How can I possibly be responsible for the spread? I’m made of pure gold and the simplicity of my design means I’m just a circular band that fits neatly on Sophie’s finger. It’s absolutely ridiculous to suggest that my presence makes her susceptible. I certainly don’t irritate skin and the only things I attract are admiring glances. My sole purpose is to symbolise love and marriage. I didn’t even realise Sophie could remove me. It took a large quantity of soap to ease me off her finger and I noted with a little pride, that I left an indentation on her skin after my years of loyal service. I can’t believe I’ve been dumped and left to associate with adornments in the jewellery box. 

I hate being in enclosed spaces but at least I’m in the cushioned section and not shoved into a pocket like Bling. Feelings of grandeur can’t save her and anyway we all know she’s made from paste. And it’s so noisy in here. The usual residents are complaining of overcrowding. Grandma’s Brooch doesn’t like to share her compartment with Beaded Bangle. She says Bangle is a contender for germs because she hangs around wrists. I should sympathise, Grandma’s Brooch is an older piece and belongs to a vulnerable group. As for Choker, she’s long escaped. From what I understand, she’s having a fine time doing acrobatics on the jewellery tree when she’s not languishing around Sophie’s neck. I can’t blame her for making the most of her freedom. She’s a lucky one and as for Stud and Hoop they’ve never been so grateful to be associated with ears. Getting out and about was something I really enjoyed. Day and night I was on Sophie’s finger but now look at me, abandoned. 

On the bright side, it’s only a matter of time before a vaccine is found and I can resume my place on Sophie’s finger. I mean she is still married to Paul, isn’t she?



Gail Aldwin’s publications include a debut novel The String Games (Victorina Press, 2019), a poetry pamphlet adversaries/comrades (Wordsmith_HQ, 2019) and a flash fiction collection Paisley Shirt (Chapeltown Books, 2018). Prior to repatriation due to Covid 19, Gail volunteered at Bidibidi refugee settlement in Uganda. Find Gail @gailaldwin and https://gailaldwin.com.

2020 Contributing Writers Pandemic Poetry

A CARNIVAL WITHOUT SOUND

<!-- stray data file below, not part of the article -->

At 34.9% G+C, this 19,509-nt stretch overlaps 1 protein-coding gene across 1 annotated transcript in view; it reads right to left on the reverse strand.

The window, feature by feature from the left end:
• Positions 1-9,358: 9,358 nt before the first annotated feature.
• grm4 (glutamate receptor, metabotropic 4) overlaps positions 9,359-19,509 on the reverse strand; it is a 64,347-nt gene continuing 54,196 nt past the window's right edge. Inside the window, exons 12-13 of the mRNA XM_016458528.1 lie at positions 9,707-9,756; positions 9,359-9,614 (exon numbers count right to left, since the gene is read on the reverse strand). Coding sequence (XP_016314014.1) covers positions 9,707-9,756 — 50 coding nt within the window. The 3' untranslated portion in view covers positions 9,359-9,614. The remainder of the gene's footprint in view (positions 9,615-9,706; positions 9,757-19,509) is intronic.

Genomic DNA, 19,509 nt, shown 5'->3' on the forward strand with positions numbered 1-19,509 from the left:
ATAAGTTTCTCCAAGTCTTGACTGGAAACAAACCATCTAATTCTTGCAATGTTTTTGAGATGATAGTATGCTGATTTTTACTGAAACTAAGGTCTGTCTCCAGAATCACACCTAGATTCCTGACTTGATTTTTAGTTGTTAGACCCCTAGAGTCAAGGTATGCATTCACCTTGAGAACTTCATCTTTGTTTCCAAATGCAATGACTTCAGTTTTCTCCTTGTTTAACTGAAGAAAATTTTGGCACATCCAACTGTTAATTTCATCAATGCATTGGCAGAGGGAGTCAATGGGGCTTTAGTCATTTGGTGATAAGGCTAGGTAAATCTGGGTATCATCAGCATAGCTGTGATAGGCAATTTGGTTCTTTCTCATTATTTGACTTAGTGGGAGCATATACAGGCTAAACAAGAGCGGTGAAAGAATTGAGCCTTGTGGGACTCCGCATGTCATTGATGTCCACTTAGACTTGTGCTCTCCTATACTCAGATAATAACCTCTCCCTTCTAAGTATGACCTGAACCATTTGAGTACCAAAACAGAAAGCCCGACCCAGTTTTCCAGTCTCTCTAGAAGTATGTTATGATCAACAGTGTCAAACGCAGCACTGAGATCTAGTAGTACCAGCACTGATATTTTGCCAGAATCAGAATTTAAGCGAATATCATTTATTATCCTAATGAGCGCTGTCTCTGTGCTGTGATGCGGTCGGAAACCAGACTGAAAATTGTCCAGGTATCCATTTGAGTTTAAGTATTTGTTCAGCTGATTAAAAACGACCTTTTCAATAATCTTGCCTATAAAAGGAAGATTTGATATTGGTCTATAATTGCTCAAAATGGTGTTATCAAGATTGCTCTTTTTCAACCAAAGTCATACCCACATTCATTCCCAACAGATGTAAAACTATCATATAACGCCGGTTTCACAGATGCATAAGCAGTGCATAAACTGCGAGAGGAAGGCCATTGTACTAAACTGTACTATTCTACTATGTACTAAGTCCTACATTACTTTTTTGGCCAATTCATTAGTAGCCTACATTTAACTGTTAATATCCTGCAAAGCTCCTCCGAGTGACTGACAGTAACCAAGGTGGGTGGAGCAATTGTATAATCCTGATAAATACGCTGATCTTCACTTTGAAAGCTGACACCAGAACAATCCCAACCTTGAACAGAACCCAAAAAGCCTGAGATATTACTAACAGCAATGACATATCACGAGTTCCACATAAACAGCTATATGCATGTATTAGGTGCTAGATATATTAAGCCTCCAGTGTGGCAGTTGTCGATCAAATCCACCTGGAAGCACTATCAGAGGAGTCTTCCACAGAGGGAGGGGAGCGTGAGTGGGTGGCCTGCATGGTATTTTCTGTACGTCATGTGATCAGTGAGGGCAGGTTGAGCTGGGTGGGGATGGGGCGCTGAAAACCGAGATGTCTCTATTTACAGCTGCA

Written by Niall McDevitt

1
it is strange to see the young so afraid of death
walking badly dressed in emptied-out streets.
at first, they were not supposed to care much
or to be looking for cheap flights and hotels;
but fear foreruns virus and dragnets foil escape.
no one is quite the same anymore, body or mind,
all succumbing to the ghostliness of the hour.
the bottom has fallen out of the usual charade.

a carnival without music, a carnival without sound

2
laughter, disbelief, and conspiracies are dustbinned.
moods shift, heavy-bellied with unnamed feeling.
hair lengthens to brute, even women look feral
in a funereal atmosphere where nothing is normal.
we process along paths as pilgrims to Mecca (maybe
Islam was onto something with face coverings?)
or like a fancy dress party where everyone shows up
as the invisible man in sunglasses, bandages, hats.

a carnival without music, a carnival without sound

3
fear is in the equinoctial weather. the primal war
between winter and spring is in its endgame
so that March would have discombobulated anyway.
fear is even in the sun that registers win-win
by flaming through a status quo of negation
to glow so warmly and brilliantly and sanely
polishing the infrastructural surfaces we share.
the sun! it may be the last some of us ever feel.

a carnival without music, a carnival without sound

4
people have lost their poise, their bravado
as malaise takes hold of their understandings.
the young Indian in the cornershop is terrified
of his customers’ quasi-fatal notes and coins.
his eyes roll and dart about his youthful skull
as if about to shoot out with a sudden pop.
I felt I was murdering him just by perceiving him.
other shopkeepers wobble on the frontline too.

a carnival without music, a carnival without sound

5
in the midst of no man’s land, outcasts regroup.
it’s a ‘boon time’ for criminals who are yet discernible
– though everyone’s masked, gloved and hooded now –
by their Cain-like gait and cloven hoppings to and fro
from dealers to users and back, stopping momentarily